Keto while living in a van 

rice vinegar, salt, pepper, cucumbers and tomatoes were a staple during keto boot camp trip

For my setup, I had a 2-burner gas propane stove, a sink, and a small blender for the duration of the trip. Although at certain times during my journey such as at hostels or camp spots, there were full kitchen areas I was able to use. Considering this was keto at a more basic level with only a propane stove I was able to get creative with the meals. At most super markets I always left with a bushel of vegetables and sometimes some fruits depending on what was in stock, and at times I had to get very creative as the options were pretty limited. I made a lot of cucumber and tomato salads with rice vinegar, salt and pepper, one of my absolute favorite items on the road then and now. This salad is so fresh and so simple, what more could you want!?

Dealing with bacterial infections on the road 

Cassey celebrating with friends in a river during keto boot camp

I suffered 2 major bacterial illnesses, one in Mexico and one in Ecuador where I had very bad diarrhea and couldn’t keep much down. I felt very weak and sickly during both scenarios. During the first episode I was staying with locals in San Miguel de Allende. They had a home remedy liquid on hand which helped a whole lot with my sickness and got me backup and out in no time. The second scenario happened while I was parked in a parking lot in Quito Ecuador. It was awful. I didn’t even know if I was going to be able to walk to the bathroom in time throughout the night. I called Mani and he told me to keep fluid levels up as well as salt and magnesium levels to help with the sickness. I did as he said. After a few days I was back on my feet and at it again.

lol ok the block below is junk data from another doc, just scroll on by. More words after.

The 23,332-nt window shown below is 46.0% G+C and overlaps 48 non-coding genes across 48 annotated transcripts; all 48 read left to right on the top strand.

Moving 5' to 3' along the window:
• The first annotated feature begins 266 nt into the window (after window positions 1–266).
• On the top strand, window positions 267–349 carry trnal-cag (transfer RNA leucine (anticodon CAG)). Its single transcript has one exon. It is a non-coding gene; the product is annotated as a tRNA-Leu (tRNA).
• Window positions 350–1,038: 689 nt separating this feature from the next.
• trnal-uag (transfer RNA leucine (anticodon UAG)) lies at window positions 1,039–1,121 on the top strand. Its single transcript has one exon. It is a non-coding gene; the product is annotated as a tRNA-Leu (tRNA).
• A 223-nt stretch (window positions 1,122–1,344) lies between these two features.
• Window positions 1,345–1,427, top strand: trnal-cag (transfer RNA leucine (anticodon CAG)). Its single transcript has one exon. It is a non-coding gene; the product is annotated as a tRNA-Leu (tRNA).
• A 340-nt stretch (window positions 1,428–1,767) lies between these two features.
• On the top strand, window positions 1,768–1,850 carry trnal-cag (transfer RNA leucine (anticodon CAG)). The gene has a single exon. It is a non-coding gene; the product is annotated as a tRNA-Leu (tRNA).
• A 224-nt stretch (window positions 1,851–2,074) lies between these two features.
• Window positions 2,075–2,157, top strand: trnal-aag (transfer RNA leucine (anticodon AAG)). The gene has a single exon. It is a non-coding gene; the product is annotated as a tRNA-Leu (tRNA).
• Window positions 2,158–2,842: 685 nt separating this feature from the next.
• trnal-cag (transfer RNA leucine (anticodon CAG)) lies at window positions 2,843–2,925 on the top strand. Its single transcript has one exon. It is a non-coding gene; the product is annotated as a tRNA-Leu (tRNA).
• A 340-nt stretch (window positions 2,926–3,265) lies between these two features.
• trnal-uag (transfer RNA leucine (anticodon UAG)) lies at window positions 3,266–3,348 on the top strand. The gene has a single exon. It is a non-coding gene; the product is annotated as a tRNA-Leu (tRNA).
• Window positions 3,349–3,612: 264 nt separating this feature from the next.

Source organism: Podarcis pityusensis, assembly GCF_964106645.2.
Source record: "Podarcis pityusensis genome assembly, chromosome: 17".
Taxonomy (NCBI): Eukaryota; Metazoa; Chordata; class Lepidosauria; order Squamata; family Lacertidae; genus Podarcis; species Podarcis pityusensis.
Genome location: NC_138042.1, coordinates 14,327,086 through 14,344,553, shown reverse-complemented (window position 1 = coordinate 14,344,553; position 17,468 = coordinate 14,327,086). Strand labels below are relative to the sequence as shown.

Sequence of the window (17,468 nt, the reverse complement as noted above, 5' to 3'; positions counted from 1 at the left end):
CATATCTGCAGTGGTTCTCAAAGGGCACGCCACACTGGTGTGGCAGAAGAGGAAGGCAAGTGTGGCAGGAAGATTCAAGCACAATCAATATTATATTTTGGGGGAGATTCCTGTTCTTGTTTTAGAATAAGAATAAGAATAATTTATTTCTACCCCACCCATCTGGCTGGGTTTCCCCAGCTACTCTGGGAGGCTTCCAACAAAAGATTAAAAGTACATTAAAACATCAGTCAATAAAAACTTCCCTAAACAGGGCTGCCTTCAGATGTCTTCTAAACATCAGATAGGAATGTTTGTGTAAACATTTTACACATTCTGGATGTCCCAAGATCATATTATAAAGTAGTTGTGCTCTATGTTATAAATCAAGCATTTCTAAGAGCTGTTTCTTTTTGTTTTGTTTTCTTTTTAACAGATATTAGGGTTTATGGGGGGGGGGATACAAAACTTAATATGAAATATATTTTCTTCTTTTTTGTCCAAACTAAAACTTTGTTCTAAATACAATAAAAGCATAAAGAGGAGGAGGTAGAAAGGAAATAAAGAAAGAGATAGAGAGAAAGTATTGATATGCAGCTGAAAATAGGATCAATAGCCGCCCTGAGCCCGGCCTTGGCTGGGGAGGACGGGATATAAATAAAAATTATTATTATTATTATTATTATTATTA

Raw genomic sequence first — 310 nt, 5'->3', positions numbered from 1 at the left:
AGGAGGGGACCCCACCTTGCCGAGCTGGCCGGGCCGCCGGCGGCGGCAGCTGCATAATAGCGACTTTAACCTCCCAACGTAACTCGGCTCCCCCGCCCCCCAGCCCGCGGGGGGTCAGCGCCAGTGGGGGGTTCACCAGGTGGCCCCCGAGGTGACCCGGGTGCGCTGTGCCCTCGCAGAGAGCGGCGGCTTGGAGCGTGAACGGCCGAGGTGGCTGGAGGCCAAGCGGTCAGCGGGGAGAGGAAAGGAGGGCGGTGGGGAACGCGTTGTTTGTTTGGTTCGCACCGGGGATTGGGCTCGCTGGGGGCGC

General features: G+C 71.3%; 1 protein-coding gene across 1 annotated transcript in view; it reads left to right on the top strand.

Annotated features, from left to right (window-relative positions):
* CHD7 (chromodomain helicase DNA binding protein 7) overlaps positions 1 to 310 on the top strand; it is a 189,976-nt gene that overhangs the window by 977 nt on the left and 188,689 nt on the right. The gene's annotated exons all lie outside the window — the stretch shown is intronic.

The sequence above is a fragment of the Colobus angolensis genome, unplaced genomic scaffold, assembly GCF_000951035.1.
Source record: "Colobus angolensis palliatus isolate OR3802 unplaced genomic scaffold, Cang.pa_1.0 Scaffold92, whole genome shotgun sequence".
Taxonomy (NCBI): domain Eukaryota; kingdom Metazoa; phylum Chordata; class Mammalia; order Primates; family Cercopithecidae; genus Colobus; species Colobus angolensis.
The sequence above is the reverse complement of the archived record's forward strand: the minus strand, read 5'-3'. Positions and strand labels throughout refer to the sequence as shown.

Steaks and onions for Cassey during keto boot camp

Inca Cola: stay away… far, far away

Cassey Hauser working on her camper

I of course ate different foods from every country as I wound my way down through all the different countries. These foods weren’t always keto. What can I say, when you are dabbling in new and exciting cultures, sometimes you just have to try what the locals are eating. But I did manage to keep all of the weight off and even lose about 5 more pounds while I was on the trip. When I got to Peru, I was forever repulsed by Inca Cola. Have you ever heard of it or seen it? It is a lime/lime green soda that they drink there, which is a product of Coca Cola with 39 g of sugar and 39 g of carbohydrates in just one 12 oz. can. It is so bad they actually don’t list any of the ingredients on the bottle! It is the epitome of drinking sludge.